San Francisco State University

Graduation Initiative Plan

Impending workforce needs have fueled a recent national focus on both ensuring the learning of students who graduate and on improving the overall graduation rates at U.S. universities. The CSU system has participated actively in this movement for some time, most recently in 2005 with the “Facilitating Graduation” initiative. At San Francisco State University, we know that time to degree has decreased across all colleges and ethnic groups since that initiative began, and we believe that much of this improvement is due to changes that grew out of the initiative, yet our graduation rates remain below the top quartile for U.S. universities. The enormous challenge for closing this gap was pointed out in a recent study (Turner, 2009*) demonstrating the relationship between dwindling resources at public comprehensive universities and the decline in graduation rates.

Despite the clear challenges before us, San Francisco State University is committed to improving student success and to closing the achievement gap. Our definition of student success is two-fold: 1) the achievement of institutionally defined learning competencies in general education and program-defined competencies in academic disciplines and 2) improvement in graduation rates. Moreover, we are also committed to closing the achievement gap by improving graduation rates among underrepresented minority groups, which have traditionally had lower success rates.

The purpose of the current initiative, Facilitating Graduation II (FG 2), is to increase by 2015 the 6-year graduation rates of First-Time-Full Time Freshmen (FTFTF) students at SF State to 50.6% and FTFTF Under-Represented Minority (URM) students to 47.1%. In addition, by 2015 we expect to increase the graduation rates of upper-division Transfer (UDT) students to75.8%, and of UDT URM students to 72.4%. Under-Represented Minority students include students who are African American, Latino, and American Indian. Ideally, we hope to achieve this goal by increasing overall graduation rates by 1.6% per year and URM graduation rates by an additional 0.8%, for an overall increase of 2.4% per year. However, we are aware that the actual changes will not likely occur evenly across the five year period.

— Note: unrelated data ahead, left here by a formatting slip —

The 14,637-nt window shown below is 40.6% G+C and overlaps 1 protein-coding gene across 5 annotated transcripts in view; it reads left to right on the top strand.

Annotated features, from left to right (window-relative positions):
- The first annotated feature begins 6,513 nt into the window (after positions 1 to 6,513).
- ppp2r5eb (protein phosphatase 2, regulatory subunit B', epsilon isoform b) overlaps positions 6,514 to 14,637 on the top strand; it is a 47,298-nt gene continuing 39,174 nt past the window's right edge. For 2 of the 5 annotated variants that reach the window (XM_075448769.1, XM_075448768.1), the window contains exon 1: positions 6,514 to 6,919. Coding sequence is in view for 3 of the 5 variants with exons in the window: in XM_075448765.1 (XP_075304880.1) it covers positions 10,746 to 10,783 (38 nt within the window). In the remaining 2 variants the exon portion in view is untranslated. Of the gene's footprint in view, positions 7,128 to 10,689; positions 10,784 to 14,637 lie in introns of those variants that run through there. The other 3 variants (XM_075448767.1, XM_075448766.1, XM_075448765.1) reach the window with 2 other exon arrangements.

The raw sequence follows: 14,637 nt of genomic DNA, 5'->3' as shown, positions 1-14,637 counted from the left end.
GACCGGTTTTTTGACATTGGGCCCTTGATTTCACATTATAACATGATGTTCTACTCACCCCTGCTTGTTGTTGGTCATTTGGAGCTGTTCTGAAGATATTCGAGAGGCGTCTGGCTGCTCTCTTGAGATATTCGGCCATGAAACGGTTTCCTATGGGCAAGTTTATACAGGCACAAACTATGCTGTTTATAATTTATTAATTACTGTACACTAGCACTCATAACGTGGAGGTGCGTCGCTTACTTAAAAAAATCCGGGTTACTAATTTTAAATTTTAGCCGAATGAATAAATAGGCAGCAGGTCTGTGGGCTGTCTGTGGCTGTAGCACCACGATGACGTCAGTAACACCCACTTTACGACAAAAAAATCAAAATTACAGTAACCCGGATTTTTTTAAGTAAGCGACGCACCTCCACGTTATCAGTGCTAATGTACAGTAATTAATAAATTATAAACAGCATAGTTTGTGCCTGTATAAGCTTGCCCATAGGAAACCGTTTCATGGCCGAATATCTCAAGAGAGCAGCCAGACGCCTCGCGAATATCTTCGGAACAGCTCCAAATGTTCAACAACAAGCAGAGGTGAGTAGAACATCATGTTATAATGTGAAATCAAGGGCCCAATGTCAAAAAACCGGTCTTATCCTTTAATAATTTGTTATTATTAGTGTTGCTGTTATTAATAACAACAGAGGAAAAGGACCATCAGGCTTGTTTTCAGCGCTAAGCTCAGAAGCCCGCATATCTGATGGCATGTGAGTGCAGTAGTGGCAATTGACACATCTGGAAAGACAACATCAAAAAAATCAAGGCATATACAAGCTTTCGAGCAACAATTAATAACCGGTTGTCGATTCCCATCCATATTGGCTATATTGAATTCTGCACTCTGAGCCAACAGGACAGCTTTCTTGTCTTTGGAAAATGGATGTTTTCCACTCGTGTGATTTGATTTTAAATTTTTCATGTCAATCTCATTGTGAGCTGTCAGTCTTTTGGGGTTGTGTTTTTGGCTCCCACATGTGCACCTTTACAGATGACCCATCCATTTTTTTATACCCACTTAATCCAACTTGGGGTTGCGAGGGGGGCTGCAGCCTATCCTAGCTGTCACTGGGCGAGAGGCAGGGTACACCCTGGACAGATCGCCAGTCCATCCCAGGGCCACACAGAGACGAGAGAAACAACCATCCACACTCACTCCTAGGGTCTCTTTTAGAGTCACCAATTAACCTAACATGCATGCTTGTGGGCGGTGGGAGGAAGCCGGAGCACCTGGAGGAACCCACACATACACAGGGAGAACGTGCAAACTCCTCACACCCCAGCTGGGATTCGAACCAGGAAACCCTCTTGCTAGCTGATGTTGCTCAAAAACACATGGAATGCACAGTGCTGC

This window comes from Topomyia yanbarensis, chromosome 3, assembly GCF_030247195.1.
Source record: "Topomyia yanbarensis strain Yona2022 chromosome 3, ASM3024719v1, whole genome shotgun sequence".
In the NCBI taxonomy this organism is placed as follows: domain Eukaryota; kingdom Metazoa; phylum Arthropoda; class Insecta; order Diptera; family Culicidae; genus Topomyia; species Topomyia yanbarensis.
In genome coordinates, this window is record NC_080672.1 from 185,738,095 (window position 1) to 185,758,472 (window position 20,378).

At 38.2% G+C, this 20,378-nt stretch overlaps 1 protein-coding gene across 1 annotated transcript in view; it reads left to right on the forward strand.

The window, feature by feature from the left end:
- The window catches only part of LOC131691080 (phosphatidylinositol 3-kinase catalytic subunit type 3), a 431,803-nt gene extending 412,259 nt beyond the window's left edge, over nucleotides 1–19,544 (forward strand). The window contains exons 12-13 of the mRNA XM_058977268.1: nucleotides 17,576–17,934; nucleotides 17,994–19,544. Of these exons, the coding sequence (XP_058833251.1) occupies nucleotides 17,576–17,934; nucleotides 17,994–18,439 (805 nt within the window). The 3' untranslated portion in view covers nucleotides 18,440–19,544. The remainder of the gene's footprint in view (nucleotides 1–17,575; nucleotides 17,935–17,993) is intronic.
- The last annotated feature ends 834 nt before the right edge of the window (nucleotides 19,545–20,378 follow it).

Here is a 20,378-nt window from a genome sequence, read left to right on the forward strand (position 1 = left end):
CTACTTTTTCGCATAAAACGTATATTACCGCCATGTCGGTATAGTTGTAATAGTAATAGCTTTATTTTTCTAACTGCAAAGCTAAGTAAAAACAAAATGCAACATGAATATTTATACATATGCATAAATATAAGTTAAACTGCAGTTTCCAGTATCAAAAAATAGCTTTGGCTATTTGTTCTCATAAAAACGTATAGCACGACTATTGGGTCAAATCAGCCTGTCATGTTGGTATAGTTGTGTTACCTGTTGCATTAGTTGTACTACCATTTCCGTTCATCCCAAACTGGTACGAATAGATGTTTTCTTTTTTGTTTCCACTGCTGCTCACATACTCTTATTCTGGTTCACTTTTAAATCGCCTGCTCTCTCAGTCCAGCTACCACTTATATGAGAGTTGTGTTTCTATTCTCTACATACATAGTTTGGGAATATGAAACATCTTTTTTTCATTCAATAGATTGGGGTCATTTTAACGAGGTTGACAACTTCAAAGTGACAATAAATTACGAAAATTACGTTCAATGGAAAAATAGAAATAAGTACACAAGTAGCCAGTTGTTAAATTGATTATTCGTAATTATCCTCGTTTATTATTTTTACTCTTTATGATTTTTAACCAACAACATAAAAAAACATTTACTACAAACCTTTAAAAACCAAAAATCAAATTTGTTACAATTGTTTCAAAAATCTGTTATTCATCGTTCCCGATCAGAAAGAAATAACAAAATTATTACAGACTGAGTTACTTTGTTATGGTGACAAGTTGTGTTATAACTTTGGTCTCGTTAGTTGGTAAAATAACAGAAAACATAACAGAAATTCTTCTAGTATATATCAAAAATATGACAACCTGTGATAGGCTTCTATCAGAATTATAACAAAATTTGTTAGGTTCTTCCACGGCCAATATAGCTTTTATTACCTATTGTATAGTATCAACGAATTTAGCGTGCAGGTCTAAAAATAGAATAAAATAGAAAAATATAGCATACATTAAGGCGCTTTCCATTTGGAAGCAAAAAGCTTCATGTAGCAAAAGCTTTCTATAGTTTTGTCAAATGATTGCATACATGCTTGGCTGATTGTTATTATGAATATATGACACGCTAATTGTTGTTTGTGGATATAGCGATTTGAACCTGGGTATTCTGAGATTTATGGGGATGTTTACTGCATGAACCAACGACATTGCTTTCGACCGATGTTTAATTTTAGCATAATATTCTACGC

Our plan involves a campus-wide effort to develop a culture of graduation rather than a focus on enrollment growth. The effort will be coordinated and research-based and will target specific critical areas that we believe will lead to both improved graduation rates and assurance of student learning. Specific targeted areas include revision of General Education, academic advising, enrollment controls, academic interventions, assessment of services and learning, financial incentives, and new technologies. Descriptions of the specific actions are provided in the sections that follow.

*Turner, et al. 2009. “Why Have College Completion Rates Declined, an Analysis of Changing Student Preparation and Collegiate Resources.” National Bureau of Economic Research

 

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